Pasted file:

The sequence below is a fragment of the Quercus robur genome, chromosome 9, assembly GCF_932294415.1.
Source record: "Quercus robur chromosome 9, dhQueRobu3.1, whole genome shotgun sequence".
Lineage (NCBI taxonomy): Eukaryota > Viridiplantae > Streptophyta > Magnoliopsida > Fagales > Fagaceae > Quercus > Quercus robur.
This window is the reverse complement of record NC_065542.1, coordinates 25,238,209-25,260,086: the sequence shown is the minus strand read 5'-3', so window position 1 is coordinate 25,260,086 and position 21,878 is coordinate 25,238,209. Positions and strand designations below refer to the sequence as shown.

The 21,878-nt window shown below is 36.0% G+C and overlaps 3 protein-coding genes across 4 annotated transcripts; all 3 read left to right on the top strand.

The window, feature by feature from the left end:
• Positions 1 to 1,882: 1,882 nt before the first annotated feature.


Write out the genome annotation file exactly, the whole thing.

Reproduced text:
The sequence below is a fragment of the Quercus robur genome, chromosome 9, assembly GCF_932294415.1.
Source record: "Quercus robur chromosome 9, dhQueRobu3.1, whole genome shotgun sequence".
Lineage (NCBI taxonomy): Eukaryota > Viridiplantae > Streptophyta > Magnoliopsida > Fagales > Fagaceae > Quercus > Quercus robur.
This window is the reverse complement of record NC_065542.1, coordinates 25,238,209-25,260,086: the sequence shown is the minus strand read 5'-3', so window position 1 is coordinate 25,260,086 and position 21,878 is coordinate 25,238,209. Positions and strand designations below refer to the sequence as shown.

The 21,878-nt window shown below is 36.0% G+C and overlaps 3 protein-coding genes across 4 annotated transcripts; all 3 read left to right on the top strand.

The window, feature by feature from the left end:
• Positions 1 to 1,882: 1,882 nt before the first annotated feature.